Many parishes have printed extracts of their marriage records. Often these have been compiled by county. Some parishes also have printed extracts of baptism and burial records. 

The Loiselle marriage index and its supplement, available on microfilm, list marriages into the mid 1900's and cover about 75% of the Catholic marriages prior to 1900. There are some smaller indexes also available. There are some parishes that are not covered by any of these indexes, however.   The Family History Library has recently acquired microfiche copies of the Drouin indexes to brides and to grooms, which index Quebec marriages  from 1760 to 1935.  Some of the marriages not listed in other indexes may appear in Drouin.

The University of Montreal has created the  PRDH data base from parish and other records prior to 1800. It recently has added many burial  through 1850 for individuals born prior to about 1775.  This is a pay for use site, but there is a free index which gives names, years, and parishes and  is a useful tool for searching the actual parish records.  It  has standardized the spelling of the surnames and covers the 30+ years that are not available in book form. Jette's book is based on this data base, but only covers the time period prior to 1730. There is a large set of printed volumes that cover the time period to 1765 available at the Family History Library. There is no overall index, but there are indexes for various time periods. The indexes list the names exactly as they are spelled in the original records.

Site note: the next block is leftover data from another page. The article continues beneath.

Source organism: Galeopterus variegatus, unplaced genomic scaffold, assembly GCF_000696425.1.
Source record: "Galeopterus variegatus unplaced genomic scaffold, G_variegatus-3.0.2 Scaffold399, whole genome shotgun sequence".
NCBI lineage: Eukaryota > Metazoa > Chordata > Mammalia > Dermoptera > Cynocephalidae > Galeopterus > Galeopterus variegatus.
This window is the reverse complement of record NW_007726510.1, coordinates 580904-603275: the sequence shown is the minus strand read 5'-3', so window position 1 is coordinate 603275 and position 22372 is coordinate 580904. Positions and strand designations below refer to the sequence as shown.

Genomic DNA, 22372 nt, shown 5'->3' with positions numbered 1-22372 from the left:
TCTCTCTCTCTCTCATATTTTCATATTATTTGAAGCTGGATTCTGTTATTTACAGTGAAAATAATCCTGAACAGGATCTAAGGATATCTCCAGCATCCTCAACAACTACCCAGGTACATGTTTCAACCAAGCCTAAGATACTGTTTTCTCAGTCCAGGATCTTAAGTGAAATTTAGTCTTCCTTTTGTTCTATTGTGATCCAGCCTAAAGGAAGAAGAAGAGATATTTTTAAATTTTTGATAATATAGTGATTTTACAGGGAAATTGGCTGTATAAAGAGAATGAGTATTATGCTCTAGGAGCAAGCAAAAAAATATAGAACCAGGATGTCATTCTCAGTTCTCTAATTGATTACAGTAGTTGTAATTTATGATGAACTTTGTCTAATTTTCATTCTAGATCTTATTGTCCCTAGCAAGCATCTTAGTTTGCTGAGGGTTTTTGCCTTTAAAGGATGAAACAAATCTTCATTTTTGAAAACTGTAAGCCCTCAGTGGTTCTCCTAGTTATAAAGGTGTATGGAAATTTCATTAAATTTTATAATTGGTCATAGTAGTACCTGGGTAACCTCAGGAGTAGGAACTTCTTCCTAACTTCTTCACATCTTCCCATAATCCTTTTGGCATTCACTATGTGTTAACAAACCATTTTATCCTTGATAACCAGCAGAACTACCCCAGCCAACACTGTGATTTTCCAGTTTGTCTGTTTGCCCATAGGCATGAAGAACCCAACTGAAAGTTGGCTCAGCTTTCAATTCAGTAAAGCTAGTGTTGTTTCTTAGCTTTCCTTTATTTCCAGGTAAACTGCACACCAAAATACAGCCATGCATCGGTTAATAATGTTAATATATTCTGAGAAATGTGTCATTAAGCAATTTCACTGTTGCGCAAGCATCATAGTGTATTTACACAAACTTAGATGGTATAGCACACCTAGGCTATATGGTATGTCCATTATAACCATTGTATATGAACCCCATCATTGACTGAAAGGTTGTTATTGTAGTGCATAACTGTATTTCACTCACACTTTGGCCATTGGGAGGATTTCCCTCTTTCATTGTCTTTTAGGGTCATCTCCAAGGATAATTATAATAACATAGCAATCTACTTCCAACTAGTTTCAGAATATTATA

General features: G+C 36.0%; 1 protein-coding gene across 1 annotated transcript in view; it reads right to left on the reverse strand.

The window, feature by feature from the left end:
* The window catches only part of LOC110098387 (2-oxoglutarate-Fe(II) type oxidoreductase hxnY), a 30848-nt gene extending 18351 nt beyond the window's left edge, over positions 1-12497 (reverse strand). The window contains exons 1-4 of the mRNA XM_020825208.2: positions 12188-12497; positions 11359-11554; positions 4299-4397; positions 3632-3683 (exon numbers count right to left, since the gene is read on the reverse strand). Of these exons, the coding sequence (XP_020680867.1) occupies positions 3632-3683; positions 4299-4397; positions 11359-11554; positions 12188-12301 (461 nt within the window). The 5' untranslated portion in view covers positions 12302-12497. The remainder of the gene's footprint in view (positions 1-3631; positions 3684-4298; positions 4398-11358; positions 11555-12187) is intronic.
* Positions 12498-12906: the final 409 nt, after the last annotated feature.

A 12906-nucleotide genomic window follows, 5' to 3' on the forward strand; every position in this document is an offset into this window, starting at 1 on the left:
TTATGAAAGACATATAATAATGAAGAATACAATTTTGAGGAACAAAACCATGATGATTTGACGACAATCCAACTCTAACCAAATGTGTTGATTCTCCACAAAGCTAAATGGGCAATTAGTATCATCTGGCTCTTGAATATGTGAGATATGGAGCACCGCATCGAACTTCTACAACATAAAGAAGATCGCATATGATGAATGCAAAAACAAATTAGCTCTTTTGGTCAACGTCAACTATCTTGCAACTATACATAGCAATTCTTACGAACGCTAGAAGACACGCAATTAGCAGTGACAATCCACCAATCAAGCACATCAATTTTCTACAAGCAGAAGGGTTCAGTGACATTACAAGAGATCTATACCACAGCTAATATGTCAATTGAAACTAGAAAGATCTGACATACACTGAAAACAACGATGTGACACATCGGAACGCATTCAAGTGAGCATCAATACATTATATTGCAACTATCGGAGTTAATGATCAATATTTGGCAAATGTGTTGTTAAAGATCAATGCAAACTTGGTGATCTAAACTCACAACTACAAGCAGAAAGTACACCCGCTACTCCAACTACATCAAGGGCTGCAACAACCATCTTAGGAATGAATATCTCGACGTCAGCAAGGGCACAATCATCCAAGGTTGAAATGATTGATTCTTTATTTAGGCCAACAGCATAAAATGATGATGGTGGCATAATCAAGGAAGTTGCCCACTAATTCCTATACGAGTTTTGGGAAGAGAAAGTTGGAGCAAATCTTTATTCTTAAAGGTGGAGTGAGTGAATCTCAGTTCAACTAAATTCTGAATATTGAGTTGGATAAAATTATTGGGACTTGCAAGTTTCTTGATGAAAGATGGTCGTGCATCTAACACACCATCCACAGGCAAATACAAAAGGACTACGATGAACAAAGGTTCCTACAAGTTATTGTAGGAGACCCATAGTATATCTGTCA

Parish Records

Protestant records do not begin until after the conquest of Quebec in 1760. Though Protestant clergymen were required to make duplicate records, many records are still missing. Records begin later and are generally less well indexed and more difficult to search, and usually lack the information on parents found in Catholic marriage records. In spite of these drawbacks, there are still many church records available on Protestant families.  Many of the Protestant records are included in the Drouin Institute records available at www.ancestry.ca

Compiled Sources and Indexes

A few printed extracts of Protestant records are available. These are mainly for the Eastern Townships area of Quebec.  New compilations appear regularly either in book form or on the internet, though there is much less information available on the internet for Quebec than for the U.S.  

There are indexes of Protestant church records available for Montreal and surrounding parishes, Quebec City and surrounding parishes, and for the St. Francois judicial district (the eastern part of the Eastern Townships area of Quebec). There is a marriage index available for the Bedford judicial district (the western part of the Eastern Townships area of Quebec).   


Since the Loiselle  and the Drouin marriage indexes to Catholic marriages are the only indexes to all of Quebec, it is usually necessary to know the name of a Catholic couple who were married in Quebec or to know a location where your ancestors lived to begin research. I am willing to search U.S. records which might lead to a location in Quebec for your immigrant ancestor or the name of his or her parents (marriage records, death records, county histories, naturalization records, etc.) if you have not already done so. It is usually best to glean all possible information from U.S. records before attempting to make the jump over the border into Quebec. 

If you would like me to begin researching your family, be sure to SEND ALL AVAILABLE INFORMATION (including information on their parents and children) on the persons you want researched, including anything that would give a place or date that they lived in Quebec. Pedigree charts, family group sheets, and photocopies of census records, family histories, vital records, etc. from the U.S. are all helpful.    


beth@daviesgenealogy.com    Copyright© 2016 by Beth Davies. All rights reserved.